Employers, too, were losing confidence. No matter the degree, college graduates these days often lacked the skills and preparation needed to be successful on the job. According to McKinsey & Company, less than 50 percent of the nation’s employers considered the recent grads they hired to be prepared. These days, American colleges are not only scrambling to figure out how to survive, but how to graduate students who bring value to the workforce. Gone are those heady days after World War II when the millions of returning GIs on federally subsidized educations breathed new life into the nation’s middle class. While the best students are still clawing their way into Harvard, Princeton, Yale, and other elite schools, most students wind up at colleges struggling against skyrocketing costs and declining quality. Just over half of these will actually graduate, putting the United States, along with Italy, at the bottom of the barrel of wealthy countries. Experts predict that once the baby boomer generation retires, the generations that follow will be less educated than their predecessors for the first time ever.

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Cosby’s crusade, though, was focused especially on HBCUs, which served the novel purpose of educating first-generation black college students—and the institutions’ slow death was hurting him at his core. He ended his rant by telling me yet another story.

“I saw the answer,” he said. “It was in a prizefight. It was a black kid fighting a Dominican kid. The Dominican kid had a left hook, and this black kid was boxing and moving in and out. He won the first six rounds. Then all of a sudden, in the seventh round, the black kid figured he was going to end it all with a knockout. Instead, he got caught with a left hook. And that started a whole two minutes of him grabbing the ropes, spinning backwards, looking like Charlie Chaplin. Finally, the bell rang and he sat down in his corner and his manager, who was also black, looked at him and said, ‘Don’t do that. Go back to your sticking and moving.’ But this kid, heck, I don’t know what he was thinking. You can’t be sure of what he was thinking because he had just gotten hit in the head.”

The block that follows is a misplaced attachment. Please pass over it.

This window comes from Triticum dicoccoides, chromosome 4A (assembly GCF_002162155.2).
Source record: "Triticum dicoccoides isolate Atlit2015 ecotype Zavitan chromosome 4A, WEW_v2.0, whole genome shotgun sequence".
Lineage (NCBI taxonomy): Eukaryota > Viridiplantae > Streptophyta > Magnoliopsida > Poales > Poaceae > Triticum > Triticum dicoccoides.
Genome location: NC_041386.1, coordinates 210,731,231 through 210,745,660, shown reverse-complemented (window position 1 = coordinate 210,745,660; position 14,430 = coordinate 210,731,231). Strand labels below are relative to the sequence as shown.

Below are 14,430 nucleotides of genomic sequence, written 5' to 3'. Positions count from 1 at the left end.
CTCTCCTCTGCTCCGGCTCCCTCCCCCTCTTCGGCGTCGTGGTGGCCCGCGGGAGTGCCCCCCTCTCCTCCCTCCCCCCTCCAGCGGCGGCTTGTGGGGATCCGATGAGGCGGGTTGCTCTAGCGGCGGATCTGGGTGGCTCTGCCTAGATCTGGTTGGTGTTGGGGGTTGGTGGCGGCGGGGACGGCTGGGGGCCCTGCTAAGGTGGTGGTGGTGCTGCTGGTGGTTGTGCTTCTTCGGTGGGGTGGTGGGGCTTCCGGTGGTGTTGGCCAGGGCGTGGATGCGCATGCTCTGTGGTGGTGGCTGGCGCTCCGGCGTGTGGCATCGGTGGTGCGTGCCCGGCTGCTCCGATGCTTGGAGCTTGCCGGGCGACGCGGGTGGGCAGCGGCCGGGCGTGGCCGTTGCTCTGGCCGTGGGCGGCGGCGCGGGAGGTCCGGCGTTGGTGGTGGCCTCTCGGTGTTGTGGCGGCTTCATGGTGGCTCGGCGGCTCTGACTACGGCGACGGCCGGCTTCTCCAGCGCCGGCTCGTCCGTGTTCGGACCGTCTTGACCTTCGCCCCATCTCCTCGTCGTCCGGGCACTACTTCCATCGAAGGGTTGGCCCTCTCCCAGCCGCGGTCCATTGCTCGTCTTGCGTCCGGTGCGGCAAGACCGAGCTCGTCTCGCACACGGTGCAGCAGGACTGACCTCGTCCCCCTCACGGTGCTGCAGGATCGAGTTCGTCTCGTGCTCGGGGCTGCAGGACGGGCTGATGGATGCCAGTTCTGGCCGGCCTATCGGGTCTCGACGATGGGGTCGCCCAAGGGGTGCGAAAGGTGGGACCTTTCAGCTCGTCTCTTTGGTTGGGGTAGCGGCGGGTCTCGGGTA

Cosby chuckled at the memory. “Anyway, black kid goes back out there and tries to knock the guy out again. But he got caught in the head again, and now’s he’s just sloppy. He kept falling, getting up, falling, and getting up. When the bell rings, he comes back to his corner and he sits down and the guy threw a handful of water from the sponge on his face and he said this, and to me this is as clear as a bell: ‘It’s not what he’s doing to you; it’s what you’re not doing!’”

Cosby paused, and when he spoke again he sounded weary. “Look,” he said. “Pay those professors. Give the students those scholarships, and put Howard in a position to have educated strong people. Put that hospital in a position so that we can, like Jews, have these shining examples of what we can do in medicine and in research. Not in driving all the way to New York City to have board meetings, charge it to the school, and come back. It is not only ridiculous, but it’s accepted and it’s duplicitous. And these people know they are guilty of it. They are making a fool and mockery of our schools, and so are the people standing by and letting it happen.”

Excerpted from "Where Everybody Looks Like Me: At the Crossroads of America's Black Colleges and Culture" by Ron Stodghill. Published by Amistad, a division of HarperCollins. Copyright © 2015 by Ron Stodghill. Reprinted with permission of the publisher. All rights reserved.

Cosby Testifies for Seven Hours in Abuse Suit, Lawyer Says


Ron Stodghill

Ron Stodghill is an award-winning journalist whose career spans nearly two decades and includes roles as a staff writer for the New York Times, Midwest bureau chief for Time, Washington correspondent for Business Week, and editor-in-chief of Savoy magazine.